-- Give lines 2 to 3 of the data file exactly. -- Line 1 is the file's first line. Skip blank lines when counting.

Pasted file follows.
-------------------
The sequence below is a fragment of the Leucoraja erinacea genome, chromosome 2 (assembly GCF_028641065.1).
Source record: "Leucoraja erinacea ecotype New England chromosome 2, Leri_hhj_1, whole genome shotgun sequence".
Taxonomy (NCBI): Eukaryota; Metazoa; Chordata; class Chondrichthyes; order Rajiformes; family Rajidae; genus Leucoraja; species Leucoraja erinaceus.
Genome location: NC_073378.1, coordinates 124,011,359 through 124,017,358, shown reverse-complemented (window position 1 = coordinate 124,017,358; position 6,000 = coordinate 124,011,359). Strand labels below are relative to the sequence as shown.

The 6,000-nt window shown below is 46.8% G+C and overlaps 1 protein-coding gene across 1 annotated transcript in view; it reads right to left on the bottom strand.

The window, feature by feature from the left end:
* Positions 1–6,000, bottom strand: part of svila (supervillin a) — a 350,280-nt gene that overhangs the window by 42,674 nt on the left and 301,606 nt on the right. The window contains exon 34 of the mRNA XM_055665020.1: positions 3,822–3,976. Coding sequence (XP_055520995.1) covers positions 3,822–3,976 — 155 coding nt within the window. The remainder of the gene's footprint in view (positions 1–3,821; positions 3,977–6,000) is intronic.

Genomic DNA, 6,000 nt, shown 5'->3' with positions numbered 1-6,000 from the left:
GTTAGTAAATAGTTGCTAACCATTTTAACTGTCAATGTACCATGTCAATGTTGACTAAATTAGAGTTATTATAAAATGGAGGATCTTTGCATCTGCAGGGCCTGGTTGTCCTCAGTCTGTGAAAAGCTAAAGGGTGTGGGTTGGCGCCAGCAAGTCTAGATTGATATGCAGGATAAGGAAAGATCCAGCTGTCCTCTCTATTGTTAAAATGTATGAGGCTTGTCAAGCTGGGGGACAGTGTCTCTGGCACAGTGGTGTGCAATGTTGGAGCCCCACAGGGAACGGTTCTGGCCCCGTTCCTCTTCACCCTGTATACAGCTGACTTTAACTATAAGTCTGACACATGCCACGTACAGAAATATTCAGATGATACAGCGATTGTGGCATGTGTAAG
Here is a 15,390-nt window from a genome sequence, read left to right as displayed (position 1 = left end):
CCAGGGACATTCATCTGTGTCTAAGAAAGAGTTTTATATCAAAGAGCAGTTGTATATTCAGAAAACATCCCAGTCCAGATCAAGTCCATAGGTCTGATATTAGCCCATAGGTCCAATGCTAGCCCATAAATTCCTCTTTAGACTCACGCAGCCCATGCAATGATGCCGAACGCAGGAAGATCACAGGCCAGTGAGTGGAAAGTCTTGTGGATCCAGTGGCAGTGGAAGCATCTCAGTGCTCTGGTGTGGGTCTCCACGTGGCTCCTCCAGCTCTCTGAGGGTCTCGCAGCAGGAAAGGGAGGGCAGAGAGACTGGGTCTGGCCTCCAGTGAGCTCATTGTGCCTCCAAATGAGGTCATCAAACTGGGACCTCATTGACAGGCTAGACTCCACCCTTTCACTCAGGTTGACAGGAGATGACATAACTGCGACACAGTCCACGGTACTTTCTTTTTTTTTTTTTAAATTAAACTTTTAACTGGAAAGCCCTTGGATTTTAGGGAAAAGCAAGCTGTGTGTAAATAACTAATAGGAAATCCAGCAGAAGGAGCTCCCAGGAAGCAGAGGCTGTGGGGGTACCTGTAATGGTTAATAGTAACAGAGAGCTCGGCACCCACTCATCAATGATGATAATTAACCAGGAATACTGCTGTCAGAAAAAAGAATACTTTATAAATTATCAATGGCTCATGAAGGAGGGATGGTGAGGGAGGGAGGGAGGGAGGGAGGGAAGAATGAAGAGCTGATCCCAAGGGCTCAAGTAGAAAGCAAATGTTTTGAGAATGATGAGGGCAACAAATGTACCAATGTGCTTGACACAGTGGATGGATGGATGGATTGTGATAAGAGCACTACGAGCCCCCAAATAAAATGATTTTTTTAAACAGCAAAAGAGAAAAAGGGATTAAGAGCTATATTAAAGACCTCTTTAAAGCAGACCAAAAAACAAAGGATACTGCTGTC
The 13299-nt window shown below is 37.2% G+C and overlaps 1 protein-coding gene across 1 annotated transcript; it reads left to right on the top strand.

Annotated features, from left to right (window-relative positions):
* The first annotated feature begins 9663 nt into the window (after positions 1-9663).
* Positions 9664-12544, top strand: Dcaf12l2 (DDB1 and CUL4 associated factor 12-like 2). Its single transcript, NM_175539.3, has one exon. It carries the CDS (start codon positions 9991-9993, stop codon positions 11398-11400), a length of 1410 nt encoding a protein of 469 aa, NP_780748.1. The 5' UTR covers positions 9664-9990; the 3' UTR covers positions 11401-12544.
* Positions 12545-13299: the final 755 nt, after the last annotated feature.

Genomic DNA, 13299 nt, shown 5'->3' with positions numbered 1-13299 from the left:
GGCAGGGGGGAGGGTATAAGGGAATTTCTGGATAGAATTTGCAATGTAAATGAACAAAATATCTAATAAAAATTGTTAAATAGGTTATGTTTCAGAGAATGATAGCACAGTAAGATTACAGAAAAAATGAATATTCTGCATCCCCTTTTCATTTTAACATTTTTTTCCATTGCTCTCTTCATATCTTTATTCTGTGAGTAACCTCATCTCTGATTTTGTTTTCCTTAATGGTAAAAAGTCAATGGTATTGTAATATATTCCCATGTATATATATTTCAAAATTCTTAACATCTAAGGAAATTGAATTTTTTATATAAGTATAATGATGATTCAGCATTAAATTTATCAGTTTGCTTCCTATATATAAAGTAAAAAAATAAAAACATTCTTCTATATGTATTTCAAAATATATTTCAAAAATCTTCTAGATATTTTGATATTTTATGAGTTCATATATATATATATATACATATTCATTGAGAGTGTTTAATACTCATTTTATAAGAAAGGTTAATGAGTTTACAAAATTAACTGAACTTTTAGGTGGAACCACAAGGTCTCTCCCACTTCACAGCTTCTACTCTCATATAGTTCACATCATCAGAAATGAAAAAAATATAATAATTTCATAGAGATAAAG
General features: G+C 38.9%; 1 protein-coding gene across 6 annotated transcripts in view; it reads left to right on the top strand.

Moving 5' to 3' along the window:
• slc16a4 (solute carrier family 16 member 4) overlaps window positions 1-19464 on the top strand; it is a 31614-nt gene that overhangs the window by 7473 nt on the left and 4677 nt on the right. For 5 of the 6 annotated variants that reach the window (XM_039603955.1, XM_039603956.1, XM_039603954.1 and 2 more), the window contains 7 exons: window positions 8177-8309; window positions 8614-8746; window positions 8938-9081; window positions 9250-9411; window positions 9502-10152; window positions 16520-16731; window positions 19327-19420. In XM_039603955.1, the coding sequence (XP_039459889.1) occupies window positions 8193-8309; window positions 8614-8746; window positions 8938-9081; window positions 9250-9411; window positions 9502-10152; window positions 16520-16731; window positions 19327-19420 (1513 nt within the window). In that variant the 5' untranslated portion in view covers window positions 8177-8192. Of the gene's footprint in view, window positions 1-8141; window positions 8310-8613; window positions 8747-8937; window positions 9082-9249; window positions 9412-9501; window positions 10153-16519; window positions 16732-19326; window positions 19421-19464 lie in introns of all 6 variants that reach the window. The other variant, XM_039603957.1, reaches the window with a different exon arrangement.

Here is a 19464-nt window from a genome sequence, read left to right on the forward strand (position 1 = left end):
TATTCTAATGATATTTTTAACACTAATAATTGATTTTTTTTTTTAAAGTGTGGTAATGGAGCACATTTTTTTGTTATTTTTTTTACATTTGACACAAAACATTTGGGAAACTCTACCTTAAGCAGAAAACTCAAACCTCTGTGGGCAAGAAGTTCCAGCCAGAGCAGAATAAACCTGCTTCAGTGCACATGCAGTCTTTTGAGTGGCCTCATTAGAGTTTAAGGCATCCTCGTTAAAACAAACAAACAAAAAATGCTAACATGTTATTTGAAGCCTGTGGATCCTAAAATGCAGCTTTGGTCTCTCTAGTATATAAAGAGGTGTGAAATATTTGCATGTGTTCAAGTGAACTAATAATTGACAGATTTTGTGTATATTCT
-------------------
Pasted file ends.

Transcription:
Source record: "Leucoraja erinacea ecotype New England chromosome 2, Leri_hhj_1, whole genome shotgun sequence".
Taxonomy (NCBI): Eukaryota; Metazoa; Chordata; class Chondrichthyes; order Rajiformes; family Rajidae; genus Leucoraja; species Leucoraja erinaceus.